It’s kind of weird talking about the Review process in classrooms, because we sort of already have that. Sort of. We have…*drum roll*…class projects! Butt we’re stuck in antiquated notions of what a class project should be, and as a result are just now slowly warming up to projects that better reflect the world our students are growing into. I’m afraid the essay will never go away. There will always be articles and white papers of one sort or another to prepare. But dioramas? Book reports in folders with brads? The occasional Power Point presentation? What we need are projects that provide students opportunities to create, review, and iterate, ultimately leading to some kind of product.
In a way, we’re lucky. Project-based and inquiry-based learning have found an inconsistently applied home across schools and districts, opening the door to more robust opportunities to build systems like makerspaces and the PLE into the normal curriculum and to get students applying the skills and knowledge they’re acquiring while creating products that either resemble real-world products or that do actually contribute to the world beyond the schoolyard.
Which is the point of school, right? We’re guiding children in developing skills that will benefit them once they’re beyond the schoolyard. So, we’re in the perfect position to help them start developing project management skills and cycles that set the tone for their future success when they’re in a position to fully control their projects. That’s the point of project-based and inquiry-based learning – to arm them with the skill sets necessary to carry forward with their work once they’re beyond the guidance of the classroom.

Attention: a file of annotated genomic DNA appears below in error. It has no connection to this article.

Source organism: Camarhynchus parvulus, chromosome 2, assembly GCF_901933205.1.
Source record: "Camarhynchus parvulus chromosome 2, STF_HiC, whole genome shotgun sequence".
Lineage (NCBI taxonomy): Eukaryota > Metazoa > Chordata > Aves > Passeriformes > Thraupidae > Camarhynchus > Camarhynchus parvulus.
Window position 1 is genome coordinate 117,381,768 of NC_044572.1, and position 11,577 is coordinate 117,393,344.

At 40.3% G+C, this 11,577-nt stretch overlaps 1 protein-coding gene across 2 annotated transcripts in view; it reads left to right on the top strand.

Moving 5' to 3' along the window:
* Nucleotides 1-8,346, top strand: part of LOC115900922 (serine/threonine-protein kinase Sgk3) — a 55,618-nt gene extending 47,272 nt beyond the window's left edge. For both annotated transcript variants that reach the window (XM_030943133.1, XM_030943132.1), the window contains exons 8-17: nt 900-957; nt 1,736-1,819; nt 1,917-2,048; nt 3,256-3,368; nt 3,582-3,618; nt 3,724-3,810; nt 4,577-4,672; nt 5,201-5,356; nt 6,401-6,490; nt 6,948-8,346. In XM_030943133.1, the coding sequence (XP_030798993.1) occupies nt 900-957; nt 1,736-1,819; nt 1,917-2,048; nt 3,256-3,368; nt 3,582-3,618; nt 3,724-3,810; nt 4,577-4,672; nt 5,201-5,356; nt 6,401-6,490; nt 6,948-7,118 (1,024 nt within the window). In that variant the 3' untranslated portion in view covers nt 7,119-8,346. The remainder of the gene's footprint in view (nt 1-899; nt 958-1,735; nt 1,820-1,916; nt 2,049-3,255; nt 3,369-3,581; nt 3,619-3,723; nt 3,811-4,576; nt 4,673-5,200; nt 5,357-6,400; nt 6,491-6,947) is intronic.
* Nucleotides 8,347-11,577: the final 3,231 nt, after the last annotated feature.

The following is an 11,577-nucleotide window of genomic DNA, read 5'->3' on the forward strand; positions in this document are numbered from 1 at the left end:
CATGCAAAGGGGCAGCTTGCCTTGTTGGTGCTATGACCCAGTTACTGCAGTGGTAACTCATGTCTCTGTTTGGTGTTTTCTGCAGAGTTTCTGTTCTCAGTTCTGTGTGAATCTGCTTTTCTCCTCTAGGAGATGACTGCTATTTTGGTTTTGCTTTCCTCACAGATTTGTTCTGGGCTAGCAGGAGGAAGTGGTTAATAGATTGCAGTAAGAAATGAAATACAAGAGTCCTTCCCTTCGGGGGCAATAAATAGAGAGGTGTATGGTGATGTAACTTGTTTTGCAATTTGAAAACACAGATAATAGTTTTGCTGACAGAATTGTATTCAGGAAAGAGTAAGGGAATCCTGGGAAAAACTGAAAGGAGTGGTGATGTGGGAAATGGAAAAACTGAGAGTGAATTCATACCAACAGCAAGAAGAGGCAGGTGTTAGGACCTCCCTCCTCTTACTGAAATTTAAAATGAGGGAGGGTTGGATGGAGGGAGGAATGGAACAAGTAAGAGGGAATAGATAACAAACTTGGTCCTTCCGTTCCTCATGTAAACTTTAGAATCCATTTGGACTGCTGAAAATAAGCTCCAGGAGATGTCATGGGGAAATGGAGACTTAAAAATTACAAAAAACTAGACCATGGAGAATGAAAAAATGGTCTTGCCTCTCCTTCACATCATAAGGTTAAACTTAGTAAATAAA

Okay, so while a typical class project fits into our definition of the PLE the way a bell pepper fits in with a fruit salad, it does have an opportunity to take something you’ve learned in class or through research and turn it into…something. But we have to embrace experimentation, iteration, and reflection to really make the project an effective learning tool.